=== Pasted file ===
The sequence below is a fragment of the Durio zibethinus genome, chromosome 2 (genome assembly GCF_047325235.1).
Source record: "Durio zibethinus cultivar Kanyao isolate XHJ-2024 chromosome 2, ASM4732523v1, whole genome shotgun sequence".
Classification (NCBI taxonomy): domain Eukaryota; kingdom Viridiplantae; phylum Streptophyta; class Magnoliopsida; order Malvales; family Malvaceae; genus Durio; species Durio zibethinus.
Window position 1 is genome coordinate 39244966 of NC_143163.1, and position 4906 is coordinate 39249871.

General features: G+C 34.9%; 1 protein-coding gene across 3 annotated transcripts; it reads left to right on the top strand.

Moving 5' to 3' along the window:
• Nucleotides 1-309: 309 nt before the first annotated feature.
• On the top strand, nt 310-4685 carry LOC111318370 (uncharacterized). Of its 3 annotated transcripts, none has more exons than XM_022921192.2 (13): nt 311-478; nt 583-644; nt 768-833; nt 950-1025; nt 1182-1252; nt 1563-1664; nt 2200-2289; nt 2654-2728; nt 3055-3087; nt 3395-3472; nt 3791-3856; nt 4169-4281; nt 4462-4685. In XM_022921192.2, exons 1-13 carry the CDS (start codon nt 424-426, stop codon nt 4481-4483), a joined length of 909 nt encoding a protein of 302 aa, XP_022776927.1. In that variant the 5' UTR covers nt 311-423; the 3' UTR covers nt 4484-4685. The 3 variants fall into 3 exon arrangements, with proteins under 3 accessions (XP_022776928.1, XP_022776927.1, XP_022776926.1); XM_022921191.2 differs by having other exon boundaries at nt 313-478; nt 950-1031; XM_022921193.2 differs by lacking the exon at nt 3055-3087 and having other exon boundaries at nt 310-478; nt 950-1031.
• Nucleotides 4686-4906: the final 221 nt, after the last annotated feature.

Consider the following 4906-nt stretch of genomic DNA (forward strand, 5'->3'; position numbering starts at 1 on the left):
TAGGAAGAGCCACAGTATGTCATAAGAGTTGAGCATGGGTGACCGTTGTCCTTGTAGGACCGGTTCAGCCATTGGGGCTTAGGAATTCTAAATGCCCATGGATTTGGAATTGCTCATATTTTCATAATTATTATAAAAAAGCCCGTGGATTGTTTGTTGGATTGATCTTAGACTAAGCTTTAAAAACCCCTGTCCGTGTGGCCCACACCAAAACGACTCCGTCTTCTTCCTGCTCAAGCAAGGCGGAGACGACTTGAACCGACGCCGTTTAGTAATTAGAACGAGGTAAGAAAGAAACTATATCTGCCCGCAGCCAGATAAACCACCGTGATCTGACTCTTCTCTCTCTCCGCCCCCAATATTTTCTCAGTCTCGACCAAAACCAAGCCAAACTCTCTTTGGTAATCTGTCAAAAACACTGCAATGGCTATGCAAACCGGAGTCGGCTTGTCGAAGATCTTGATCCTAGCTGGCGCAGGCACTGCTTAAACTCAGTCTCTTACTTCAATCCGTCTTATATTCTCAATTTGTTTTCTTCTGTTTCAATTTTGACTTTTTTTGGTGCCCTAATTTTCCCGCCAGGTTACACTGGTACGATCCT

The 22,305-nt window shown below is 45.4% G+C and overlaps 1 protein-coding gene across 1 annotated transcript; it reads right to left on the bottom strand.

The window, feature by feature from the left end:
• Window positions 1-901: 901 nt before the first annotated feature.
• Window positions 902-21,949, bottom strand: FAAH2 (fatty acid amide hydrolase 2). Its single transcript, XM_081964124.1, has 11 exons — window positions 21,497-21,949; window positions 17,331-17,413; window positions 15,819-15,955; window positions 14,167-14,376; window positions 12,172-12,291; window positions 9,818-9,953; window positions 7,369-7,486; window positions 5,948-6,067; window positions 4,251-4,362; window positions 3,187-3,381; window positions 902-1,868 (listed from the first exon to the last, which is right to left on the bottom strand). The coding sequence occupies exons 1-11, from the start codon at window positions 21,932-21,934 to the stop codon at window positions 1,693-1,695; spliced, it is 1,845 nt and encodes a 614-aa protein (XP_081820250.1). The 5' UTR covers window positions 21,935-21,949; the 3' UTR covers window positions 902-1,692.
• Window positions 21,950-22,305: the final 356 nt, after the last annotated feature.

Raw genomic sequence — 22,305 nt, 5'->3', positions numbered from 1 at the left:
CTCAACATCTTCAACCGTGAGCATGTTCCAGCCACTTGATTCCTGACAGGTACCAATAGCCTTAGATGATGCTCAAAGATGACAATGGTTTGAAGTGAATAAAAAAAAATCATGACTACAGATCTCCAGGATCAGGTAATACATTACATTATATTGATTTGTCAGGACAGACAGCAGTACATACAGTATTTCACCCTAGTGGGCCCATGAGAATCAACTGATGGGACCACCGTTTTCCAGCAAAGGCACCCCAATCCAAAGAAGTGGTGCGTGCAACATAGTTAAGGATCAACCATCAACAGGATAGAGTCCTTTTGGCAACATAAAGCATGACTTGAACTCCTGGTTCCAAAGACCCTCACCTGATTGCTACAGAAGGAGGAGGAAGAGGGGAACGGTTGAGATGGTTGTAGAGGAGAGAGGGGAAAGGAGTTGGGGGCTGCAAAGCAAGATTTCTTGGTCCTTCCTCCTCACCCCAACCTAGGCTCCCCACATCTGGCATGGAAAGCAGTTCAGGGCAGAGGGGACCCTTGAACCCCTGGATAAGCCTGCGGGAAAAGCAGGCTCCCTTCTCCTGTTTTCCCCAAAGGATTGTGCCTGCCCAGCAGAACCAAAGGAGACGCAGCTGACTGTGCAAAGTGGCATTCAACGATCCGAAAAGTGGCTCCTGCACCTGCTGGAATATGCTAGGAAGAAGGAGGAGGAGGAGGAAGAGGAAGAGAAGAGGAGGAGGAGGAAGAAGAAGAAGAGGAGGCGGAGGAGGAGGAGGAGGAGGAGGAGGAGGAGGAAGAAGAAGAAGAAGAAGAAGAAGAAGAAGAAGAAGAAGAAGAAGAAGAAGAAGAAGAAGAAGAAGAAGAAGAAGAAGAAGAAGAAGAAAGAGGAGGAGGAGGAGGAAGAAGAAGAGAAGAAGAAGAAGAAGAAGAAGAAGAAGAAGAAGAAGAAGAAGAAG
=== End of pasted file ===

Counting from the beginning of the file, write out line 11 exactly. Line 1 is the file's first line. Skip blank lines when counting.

TAGGAAGAGCCACAGTATGTCATAAGAGTTGAGCATGGGTGACCGTTGTCCTTGTAGGACCGGTTCAGCCATTGGGGCTTAGGAATTCTAAATGCCCATGGATTTGGAATTGCTCATATTTTCATAATTATTATAAAAAAGCCCGTGGATTGTTTGTTGGATTGATCTTAGACTAAGCTTTAAAAACCCCTGTCCGTGTGGCCCACACCAAAACGACTCCGTCTTCTTCCTGCTCAAGCAAGGCGGAGACGACTTGAACCGACGCCGTTTAGTAATTAGAACGAGGTAAGAAAGAAACTATATCTGCCCGCAGCCAGATAAACCACCGTGATCTGACTCTTCTCTCTCTCCGCCCCCAATATTTTCTCAGTCTCGACCAAAACCAAGCCAAACTCTCTTTGGTAATCTGTCAAAAACACTGCAATGGCTATGCAAACCGGAGTCGGCTTGTCGAAGATCTTGATCCTAGCTGGCGCAGGCACTGCTTAAACTCAGTCTCTTACTTCAATCCGTCTTATATTCTCAATTTGTTTTCTTCTGTTTCAATTTTGACTTTTTTTGGTGCCCTAATTTTCCCGCCAGGTTACACTGGTACGATCCT